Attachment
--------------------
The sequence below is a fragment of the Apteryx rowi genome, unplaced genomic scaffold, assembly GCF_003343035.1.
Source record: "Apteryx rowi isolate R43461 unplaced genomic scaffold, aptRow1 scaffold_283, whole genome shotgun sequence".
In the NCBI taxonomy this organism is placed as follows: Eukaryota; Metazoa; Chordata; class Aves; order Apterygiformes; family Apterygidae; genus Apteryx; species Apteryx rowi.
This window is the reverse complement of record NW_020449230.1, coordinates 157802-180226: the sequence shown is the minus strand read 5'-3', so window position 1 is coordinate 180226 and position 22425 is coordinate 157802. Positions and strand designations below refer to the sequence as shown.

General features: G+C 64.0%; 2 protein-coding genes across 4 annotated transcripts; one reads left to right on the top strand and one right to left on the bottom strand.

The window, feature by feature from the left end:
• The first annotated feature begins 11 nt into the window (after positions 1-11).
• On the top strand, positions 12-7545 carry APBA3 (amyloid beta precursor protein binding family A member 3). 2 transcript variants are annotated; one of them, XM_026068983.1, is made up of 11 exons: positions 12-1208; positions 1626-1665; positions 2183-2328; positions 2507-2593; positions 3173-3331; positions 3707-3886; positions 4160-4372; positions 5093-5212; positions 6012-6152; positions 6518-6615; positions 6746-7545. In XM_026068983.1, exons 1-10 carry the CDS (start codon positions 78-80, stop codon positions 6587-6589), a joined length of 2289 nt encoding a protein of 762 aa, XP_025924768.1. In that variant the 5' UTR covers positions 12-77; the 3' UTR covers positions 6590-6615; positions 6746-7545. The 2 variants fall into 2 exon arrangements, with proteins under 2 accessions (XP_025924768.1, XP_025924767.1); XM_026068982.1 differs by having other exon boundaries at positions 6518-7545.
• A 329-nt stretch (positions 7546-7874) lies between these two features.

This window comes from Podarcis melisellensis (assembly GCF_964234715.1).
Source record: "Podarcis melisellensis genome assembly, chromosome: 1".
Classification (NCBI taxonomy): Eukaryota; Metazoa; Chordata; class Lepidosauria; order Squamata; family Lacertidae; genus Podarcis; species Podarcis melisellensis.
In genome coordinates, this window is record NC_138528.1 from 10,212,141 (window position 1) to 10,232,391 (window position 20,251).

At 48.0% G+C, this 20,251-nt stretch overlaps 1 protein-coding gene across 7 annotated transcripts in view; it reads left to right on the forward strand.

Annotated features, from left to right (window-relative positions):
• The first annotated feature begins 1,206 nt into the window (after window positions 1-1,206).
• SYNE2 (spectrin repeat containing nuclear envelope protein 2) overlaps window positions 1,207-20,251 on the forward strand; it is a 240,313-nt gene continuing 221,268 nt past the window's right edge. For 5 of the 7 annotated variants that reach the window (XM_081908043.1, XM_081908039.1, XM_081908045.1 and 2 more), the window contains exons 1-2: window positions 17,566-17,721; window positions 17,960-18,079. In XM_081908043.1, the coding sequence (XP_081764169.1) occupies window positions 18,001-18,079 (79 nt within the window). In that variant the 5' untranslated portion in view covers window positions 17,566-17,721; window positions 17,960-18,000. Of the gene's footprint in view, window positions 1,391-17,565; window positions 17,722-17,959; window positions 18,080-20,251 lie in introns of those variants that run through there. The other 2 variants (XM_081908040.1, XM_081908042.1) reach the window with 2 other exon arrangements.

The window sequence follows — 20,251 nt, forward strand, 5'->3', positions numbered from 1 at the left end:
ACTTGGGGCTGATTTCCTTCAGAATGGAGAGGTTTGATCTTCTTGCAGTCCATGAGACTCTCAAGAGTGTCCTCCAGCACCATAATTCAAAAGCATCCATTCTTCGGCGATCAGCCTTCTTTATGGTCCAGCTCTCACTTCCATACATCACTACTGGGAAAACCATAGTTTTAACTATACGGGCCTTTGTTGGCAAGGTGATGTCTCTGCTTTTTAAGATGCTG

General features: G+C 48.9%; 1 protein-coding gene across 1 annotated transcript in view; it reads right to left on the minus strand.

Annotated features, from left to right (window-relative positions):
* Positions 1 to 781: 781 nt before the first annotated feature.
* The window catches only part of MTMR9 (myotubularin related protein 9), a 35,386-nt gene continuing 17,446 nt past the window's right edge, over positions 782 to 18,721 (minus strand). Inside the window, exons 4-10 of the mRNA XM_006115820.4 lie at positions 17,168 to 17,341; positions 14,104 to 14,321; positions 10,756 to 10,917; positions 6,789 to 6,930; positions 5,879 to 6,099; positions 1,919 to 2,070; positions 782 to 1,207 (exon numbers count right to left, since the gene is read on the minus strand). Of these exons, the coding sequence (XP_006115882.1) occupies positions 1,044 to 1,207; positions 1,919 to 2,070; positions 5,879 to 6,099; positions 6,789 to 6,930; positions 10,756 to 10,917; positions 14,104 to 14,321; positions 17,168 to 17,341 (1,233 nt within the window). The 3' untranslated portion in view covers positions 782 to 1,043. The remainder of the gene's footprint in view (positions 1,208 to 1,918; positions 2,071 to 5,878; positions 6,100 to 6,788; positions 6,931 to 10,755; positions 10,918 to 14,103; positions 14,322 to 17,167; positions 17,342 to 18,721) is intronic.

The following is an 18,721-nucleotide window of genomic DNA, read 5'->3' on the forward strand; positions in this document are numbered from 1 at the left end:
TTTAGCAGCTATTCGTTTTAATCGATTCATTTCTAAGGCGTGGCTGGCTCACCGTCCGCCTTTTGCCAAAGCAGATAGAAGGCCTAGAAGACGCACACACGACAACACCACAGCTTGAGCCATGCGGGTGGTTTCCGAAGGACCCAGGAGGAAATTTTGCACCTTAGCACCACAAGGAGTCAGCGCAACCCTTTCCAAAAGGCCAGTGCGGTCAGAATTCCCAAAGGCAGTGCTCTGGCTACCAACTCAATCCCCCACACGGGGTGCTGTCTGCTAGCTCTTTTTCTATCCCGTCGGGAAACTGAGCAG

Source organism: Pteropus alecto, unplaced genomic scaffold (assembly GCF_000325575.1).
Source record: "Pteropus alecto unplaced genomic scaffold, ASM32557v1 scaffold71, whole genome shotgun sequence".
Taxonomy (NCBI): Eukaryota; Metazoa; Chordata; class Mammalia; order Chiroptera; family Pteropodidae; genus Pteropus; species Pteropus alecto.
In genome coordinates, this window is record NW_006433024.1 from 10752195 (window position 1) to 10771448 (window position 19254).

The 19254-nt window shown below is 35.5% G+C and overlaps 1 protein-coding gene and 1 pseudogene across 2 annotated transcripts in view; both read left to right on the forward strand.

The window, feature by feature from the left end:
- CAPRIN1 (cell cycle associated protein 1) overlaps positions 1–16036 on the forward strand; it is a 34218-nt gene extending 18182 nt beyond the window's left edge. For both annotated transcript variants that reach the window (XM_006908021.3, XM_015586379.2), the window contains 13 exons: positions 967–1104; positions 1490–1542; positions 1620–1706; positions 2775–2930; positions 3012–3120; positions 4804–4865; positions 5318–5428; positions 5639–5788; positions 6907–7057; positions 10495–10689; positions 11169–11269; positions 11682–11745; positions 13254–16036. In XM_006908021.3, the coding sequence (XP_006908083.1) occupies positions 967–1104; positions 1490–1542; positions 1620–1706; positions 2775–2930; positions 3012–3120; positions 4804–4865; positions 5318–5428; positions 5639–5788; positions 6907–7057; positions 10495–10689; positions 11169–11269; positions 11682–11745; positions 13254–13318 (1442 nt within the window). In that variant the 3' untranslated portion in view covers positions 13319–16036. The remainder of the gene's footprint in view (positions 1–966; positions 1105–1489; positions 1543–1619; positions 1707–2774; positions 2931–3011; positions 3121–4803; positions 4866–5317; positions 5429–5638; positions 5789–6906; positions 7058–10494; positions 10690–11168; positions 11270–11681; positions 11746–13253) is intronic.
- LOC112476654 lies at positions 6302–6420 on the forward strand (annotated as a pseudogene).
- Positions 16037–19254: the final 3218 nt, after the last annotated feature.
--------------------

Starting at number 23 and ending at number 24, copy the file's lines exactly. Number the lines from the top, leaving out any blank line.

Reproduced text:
* The window catches only part of MTMR9 (myotubularin related protein 9), a 35,386-nt gene continuing 17,446 nt past the window's right edge, over positions 782 to 18,721 (minus strand). Inside the window, exons 4-10 of the mRNA XM_006115820.4 lie at positions 17,168 to 17,341; positions 14,104 to 14,321; positions 10,756 to 10,917; positions 6,789 to 6,930; positions 5,879 to 6,099; positions 1,919 to 2,070; positions 782 to 1,207 (exon numbers count right to left, since the gene is read on the minus strand). Of these exons, the coding sequence (XP_006115882.1) occupies positions 1,044 to 1,207; positions 1,919 to 2,070; positions 5,879 to 6,099; positions 6,789 to 6,930; positions 10,756 to 10,917; positions 14,104 to 14,321; positions 17,168 to 17,341 (1,233 nt within the window). The 3' untranslated portion in view covers positions 782 to 1,043. The remainder of the gene's footprint in view (positions 1,208 to 1,918; positions 2,071 to 5,878; positions 6,100 to 6,788; positions 6,931 to 10,755; positions 10,918 to 14,103; positions 14,322 to 17,167; positions 17,342 to 18,721) is intronic.

The following is an 18,721-nucleotide window of genomic DNA, read 5'->3' on the forward strand; positions in this document are numbered from 1 at the left end: